The latest version of the specification is version v2.

Data model

  1. Audit
  2. Link
  3. Backwards compitability
  4. Forwards compatibility

A Register is an unordered dataset of elements of a single type of thing with the ability to provide previous versions for the elements held in it. The dataset can be mapped to any of the serialisation formats defined in this specification and it can be published over HTTP as a REST API.

The backbone data structure is the log of changes. It is a sequence of entries identified by their numerical order, the entry number.

Each entry defines a change for an element in the dataset by recording the time the change was appended to the log, the numerical order in the log, the key to identify the element the change is for and the reference to the data for that element.

A picture of a log with A, B a Z entries

A snapshot of the state of the Register can be collected from the log. When the snapshot is the latest one, the elements are called records.

A picture of transforming a log into a snapshot

A Register uses a sidecar data structure derived from the log that allows anyone to efficiently audit the integrity of the data held in it. This data structure is a Merkle tree as described by the Certificate Transparency RFC6962. Check the Audit section for details.

In summary, the log and all its parts form an immutable data structure that allow expressing a sequence of changes on the dataset of elements, the Register.

Audit

The mechanism for proving the integrity of a Register is based on the digital proofs defined by the Certificate Transparency data structures (section 1.2) and cryptographic components (section 2).

Proving the integrity of a Register allows a user to verify the data they have was genuinely created by the Register custodian of the Register. In other words, it helps auditing if the Register has been tampered with.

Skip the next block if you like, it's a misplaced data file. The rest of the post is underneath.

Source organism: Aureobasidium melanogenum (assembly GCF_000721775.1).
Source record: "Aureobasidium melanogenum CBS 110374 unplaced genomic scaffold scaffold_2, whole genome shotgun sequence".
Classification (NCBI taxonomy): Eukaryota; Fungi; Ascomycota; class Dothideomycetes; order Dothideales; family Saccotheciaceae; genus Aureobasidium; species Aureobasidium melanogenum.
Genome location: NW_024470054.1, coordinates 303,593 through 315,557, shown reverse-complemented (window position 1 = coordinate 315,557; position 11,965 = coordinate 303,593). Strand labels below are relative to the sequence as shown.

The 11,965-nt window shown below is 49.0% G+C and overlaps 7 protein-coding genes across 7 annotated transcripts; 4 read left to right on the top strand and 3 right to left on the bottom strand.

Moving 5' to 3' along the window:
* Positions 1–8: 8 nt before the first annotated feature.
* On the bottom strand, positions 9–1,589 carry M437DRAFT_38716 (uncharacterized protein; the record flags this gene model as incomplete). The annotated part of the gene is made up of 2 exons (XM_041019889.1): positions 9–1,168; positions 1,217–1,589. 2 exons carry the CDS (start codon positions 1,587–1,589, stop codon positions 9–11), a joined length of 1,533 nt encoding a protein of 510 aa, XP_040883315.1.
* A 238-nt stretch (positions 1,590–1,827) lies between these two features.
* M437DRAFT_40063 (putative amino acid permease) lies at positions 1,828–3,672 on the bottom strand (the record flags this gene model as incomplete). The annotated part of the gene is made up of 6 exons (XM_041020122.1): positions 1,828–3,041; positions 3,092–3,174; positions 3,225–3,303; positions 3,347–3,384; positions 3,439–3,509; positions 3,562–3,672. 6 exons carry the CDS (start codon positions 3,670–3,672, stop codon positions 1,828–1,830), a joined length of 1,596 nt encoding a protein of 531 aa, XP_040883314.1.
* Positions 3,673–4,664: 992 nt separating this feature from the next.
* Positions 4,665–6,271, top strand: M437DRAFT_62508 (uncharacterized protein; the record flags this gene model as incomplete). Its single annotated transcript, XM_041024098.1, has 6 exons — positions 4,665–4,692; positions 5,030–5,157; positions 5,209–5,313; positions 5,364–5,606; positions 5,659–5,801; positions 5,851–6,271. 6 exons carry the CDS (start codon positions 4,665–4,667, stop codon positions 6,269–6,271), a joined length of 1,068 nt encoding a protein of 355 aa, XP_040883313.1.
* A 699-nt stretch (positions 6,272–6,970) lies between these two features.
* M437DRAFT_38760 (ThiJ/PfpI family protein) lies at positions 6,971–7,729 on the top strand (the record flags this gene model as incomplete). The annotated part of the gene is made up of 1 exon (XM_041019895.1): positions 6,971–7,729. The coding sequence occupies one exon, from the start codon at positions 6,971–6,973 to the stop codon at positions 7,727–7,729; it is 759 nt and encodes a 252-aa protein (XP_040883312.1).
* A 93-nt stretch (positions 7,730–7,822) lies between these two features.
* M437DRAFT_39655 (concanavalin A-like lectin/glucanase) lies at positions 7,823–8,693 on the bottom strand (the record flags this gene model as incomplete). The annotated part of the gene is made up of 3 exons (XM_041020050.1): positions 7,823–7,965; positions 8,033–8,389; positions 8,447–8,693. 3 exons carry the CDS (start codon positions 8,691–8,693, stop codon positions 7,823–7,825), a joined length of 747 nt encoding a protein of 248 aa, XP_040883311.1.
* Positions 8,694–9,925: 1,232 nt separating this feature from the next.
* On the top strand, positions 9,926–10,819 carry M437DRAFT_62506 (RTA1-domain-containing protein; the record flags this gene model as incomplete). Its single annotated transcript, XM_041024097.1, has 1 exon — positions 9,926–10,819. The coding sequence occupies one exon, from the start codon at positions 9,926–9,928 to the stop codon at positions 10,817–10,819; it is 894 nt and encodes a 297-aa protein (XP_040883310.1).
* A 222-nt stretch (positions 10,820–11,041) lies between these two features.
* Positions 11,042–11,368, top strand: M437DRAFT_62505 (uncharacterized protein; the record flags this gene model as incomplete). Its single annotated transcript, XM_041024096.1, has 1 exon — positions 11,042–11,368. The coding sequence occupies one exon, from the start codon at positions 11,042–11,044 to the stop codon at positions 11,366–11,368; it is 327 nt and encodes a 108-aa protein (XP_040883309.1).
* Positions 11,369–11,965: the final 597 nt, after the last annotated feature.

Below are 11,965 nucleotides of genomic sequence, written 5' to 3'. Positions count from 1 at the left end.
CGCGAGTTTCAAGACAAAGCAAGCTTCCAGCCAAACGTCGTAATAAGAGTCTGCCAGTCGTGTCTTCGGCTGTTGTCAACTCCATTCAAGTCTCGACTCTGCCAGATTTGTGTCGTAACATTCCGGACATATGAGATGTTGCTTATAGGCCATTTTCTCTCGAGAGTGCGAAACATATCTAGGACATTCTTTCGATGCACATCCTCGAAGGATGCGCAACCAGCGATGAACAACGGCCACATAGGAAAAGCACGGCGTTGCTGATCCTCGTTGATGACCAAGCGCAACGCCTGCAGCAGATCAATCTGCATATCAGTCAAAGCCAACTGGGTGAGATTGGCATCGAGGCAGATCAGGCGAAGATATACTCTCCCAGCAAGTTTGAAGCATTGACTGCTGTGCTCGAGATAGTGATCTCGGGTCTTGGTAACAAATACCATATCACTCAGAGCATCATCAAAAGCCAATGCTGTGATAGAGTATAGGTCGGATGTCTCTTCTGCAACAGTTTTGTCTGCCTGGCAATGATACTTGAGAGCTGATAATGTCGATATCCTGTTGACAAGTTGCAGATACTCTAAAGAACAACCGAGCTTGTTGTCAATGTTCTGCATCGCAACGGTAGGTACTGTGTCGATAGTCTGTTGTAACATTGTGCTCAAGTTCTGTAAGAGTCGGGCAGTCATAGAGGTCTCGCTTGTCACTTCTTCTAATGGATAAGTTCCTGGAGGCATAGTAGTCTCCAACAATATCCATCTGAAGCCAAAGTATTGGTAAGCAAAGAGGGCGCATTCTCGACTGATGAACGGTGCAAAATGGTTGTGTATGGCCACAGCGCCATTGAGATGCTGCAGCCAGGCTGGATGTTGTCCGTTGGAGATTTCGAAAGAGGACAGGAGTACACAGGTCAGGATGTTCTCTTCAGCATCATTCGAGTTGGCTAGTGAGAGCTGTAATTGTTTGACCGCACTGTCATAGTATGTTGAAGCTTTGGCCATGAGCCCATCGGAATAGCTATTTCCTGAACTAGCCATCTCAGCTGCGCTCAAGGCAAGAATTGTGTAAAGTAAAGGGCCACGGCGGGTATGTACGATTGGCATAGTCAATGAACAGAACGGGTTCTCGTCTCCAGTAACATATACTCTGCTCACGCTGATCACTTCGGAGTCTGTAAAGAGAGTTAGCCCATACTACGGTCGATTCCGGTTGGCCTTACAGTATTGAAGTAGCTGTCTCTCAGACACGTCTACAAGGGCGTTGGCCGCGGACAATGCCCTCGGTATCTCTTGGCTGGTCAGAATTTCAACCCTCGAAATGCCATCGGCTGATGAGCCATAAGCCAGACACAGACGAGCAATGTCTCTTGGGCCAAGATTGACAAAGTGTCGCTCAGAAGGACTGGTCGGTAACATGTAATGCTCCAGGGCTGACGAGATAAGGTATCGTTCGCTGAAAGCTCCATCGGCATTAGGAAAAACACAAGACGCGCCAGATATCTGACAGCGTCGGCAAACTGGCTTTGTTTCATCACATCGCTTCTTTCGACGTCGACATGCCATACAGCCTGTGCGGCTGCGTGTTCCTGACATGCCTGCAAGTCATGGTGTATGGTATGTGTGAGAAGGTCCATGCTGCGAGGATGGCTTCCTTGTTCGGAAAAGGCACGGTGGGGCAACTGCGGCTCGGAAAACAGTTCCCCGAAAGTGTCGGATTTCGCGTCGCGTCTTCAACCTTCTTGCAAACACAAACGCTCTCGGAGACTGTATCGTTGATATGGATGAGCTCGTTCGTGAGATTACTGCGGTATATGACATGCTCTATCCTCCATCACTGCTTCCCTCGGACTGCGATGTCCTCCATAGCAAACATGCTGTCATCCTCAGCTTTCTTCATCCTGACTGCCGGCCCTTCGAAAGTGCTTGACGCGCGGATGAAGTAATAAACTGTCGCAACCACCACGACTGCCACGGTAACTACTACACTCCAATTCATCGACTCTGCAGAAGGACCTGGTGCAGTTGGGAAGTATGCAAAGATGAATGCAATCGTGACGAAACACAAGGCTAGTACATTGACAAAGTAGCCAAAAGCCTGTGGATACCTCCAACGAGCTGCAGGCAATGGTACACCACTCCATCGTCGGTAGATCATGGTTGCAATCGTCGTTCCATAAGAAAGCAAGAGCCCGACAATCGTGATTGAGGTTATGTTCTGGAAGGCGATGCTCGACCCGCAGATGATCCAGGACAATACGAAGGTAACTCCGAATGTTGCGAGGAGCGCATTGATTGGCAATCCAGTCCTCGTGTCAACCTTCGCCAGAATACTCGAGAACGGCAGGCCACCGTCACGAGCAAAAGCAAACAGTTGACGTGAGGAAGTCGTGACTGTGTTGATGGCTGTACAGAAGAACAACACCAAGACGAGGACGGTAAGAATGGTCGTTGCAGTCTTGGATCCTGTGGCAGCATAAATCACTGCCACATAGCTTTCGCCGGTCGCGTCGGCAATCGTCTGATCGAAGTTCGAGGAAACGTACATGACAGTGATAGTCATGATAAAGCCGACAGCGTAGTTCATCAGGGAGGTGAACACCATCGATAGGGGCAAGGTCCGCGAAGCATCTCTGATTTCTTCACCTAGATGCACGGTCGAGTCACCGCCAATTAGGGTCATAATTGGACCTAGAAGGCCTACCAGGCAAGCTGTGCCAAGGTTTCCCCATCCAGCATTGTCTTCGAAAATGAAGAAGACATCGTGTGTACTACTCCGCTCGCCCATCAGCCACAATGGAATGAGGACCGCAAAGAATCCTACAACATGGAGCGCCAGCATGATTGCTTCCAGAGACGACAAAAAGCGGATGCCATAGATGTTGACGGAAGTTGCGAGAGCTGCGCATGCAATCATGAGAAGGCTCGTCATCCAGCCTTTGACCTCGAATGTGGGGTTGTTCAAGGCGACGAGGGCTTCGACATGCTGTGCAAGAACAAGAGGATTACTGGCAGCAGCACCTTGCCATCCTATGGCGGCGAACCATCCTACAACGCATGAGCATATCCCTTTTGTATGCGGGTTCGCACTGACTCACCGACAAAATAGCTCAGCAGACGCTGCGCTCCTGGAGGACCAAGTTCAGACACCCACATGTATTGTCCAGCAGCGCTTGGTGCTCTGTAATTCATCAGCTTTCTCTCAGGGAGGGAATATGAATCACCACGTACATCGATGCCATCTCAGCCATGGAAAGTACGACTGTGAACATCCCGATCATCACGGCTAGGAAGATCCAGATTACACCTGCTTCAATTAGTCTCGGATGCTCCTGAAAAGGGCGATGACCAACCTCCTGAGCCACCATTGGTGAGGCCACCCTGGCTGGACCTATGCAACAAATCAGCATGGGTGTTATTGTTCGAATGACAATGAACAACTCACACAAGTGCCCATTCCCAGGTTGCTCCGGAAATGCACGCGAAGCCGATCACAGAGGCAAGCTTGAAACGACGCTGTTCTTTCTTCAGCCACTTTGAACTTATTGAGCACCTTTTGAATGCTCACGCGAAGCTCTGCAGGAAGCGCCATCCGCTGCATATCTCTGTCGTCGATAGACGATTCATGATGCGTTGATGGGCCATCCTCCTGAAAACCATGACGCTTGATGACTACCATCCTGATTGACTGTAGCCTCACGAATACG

You may read the suggested readings to acquaint yourself with the topic.

Verifiable data structures are all applications of a Merkle tree, which enable to efficiently prove to the user that certain properties of registers are obeyed. The root hash of each Merkle tree is also signed to provide guarantees of provenance.

The mechanism for linking two elements is the CURIE datatype. It allows linking between registers defined in the same catalogue.

The catalogue serves as the lookup table for prefix mappings. Given a CURIE prefix, the catalogue should return its base URL such that the user could perform the expansion to a URL.

For example, a link to the country of birth could be expressed as:

[ ("name", "Alan Turing")
, ("born-in", "country:GB")
]

Or a link of an allergen to its group which is part of the same dataset:

[ ("name", "Walnut")
, ("group", "allergen:24")
]

Backwards compitability

Backwards compitability requires that once a data attribute is introduced its semantics don't change.

Forwards compatibility

Forwards compatibility requires that tools consuming a register MUST apply the “must-ignore” rule for unknown attributes and assume that a missing known attribute is a missing value.

A missing value for a known attribute MUST be treated as the canonical form for an empty value (i.e. empty string for cardinality 1 or empty set for cardinality n).

For example, given a schema such as:

Schema
  [ Attribute { id = "name", datatype = One String, ... }
  , Attribute { id = "start-date", datatype = One Datetime, ... }
  , Attribute { id = "end-date", datatype = One Datetime, ... }
  ]

When given a data blob such as:

Item
  [ ("name", "Walnut")
  , ("group", "allergen:24")
  ]

The “must-ignore” rule applies by ignoring the unknown group datum:

Allergen
  { id = ID "32"
  , name = Just "Foo"
  , startDate = Nothing
  , endDate = Nothing
  }

When instead, the data blob is:

Item
  [ ("name", "foo")
  , ("start-date", "2018-08-14")
  ]

The “missing-value” rule applies to end-date; a consumer must assume the value for end-date is unknown and as such the follwing data blob is isomorphic:

Item
  [ ("name", "Foo")
  , ("start-date", "2018-08-14")
  , ("end-date", "")
  ]

And when applying the schema, it can be seen as:

Allergen
  { id = ID "32"
  , name = Just "Foo"
  , startDate = Just (Datetime 2018 8 14)
  , endDate = Nothing
  }

In other words, the Allergen type would be defined with all its attributes as optional:

type Allergen
  { id : ID
  , name : Maybe String
  , startDate : Maybe Datetime
  , endDate : Maybe Datetime
  }

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